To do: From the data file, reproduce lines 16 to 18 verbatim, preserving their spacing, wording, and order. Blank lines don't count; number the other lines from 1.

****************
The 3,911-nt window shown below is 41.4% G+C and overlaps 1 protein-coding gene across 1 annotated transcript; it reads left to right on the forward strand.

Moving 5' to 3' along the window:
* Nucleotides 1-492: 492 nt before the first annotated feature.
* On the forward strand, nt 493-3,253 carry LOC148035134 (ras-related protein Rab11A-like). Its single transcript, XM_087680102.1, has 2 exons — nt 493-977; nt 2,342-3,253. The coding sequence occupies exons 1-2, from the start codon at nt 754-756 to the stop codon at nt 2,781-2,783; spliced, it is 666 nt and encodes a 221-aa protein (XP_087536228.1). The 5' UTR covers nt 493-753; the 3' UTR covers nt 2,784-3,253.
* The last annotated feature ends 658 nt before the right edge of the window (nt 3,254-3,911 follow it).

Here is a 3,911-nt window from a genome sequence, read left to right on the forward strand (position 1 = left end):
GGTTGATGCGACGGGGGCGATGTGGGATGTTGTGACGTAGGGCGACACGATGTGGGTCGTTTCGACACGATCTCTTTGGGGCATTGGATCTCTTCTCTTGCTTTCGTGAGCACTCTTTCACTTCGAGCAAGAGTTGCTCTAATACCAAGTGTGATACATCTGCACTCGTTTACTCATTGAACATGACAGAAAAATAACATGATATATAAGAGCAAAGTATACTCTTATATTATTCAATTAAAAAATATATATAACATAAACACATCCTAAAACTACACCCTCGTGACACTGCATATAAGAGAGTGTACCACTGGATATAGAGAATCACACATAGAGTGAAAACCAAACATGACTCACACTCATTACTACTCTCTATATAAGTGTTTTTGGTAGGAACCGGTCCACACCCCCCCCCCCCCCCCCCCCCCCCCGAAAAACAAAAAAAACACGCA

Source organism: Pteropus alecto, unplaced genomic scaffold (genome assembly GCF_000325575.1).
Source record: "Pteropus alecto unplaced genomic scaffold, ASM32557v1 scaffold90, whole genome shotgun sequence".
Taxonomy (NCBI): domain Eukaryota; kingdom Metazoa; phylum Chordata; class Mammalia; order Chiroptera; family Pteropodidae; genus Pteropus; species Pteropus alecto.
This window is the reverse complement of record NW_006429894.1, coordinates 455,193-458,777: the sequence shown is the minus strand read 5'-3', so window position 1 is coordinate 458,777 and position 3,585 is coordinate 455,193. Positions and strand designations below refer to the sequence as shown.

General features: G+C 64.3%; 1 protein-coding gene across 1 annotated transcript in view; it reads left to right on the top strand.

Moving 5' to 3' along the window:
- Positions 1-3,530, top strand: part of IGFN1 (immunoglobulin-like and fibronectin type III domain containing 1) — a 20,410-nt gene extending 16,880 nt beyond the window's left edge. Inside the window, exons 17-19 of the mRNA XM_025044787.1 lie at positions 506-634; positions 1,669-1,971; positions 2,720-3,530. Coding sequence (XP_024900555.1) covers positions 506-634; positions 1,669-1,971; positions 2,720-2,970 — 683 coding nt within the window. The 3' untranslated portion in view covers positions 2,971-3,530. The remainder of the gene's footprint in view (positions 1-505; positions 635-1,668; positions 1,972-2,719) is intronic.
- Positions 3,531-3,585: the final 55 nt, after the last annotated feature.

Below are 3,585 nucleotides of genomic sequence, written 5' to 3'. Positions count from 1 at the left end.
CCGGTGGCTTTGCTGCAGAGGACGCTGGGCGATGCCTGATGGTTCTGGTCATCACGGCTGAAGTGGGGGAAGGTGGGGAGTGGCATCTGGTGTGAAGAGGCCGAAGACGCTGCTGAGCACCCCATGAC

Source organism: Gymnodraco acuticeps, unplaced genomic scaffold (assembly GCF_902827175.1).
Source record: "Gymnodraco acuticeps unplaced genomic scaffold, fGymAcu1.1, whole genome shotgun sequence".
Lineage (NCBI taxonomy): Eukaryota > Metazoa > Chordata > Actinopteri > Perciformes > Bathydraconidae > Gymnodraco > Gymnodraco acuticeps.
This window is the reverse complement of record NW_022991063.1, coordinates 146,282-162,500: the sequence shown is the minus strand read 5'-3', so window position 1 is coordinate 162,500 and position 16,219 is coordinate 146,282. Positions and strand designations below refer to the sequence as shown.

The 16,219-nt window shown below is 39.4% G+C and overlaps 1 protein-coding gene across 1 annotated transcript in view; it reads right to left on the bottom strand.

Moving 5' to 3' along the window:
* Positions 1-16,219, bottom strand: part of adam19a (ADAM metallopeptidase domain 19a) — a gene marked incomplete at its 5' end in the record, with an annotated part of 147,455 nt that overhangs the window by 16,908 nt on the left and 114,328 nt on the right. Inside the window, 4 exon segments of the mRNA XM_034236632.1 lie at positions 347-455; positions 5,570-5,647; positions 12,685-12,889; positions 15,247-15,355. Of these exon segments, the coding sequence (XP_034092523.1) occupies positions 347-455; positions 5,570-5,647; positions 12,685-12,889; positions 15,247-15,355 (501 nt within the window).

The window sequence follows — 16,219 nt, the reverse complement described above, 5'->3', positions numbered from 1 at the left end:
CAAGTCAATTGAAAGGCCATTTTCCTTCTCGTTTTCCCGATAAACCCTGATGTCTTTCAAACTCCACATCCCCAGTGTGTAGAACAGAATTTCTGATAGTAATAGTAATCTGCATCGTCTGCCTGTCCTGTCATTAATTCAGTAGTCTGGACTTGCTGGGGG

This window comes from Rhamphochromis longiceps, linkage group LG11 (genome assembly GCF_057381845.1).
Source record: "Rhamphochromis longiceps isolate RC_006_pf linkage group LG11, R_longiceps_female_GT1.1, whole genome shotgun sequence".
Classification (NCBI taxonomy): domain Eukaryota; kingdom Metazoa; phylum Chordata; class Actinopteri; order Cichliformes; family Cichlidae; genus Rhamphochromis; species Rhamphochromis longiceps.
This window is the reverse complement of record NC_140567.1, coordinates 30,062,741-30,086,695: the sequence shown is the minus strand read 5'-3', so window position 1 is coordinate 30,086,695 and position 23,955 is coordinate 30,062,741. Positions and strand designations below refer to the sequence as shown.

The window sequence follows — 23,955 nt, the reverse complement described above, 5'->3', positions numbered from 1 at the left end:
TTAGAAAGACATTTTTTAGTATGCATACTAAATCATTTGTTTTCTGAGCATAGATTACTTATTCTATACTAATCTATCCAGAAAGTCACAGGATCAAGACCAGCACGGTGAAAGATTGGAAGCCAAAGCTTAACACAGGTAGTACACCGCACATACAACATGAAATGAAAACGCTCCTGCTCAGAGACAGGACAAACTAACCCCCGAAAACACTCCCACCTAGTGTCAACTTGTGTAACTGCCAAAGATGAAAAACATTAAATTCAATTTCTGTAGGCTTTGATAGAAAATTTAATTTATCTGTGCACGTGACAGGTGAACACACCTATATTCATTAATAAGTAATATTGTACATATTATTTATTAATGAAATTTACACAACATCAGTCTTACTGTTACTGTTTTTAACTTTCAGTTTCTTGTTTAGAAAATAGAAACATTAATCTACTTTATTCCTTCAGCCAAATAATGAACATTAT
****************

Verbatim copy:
Below are 3,585 nucleotides of genomic sequence, written 5' to 3'. Positions count from 1 at the left end.
CCGGTGGCTTTGCTGCAGAGGACGCTGGGCGATGCCTGATGGTTCTGGTCATCACGGCTGAAGTGGGGGAAGGTGGGGAGTGGCATCTGGTGTGAAGAGGCCGAAGACGCTGCTGAGCACCCCATGAC

Source organism: Gymnodraco acuticeps, unplaced genomic scaffold (assembly GCF_902827175.1).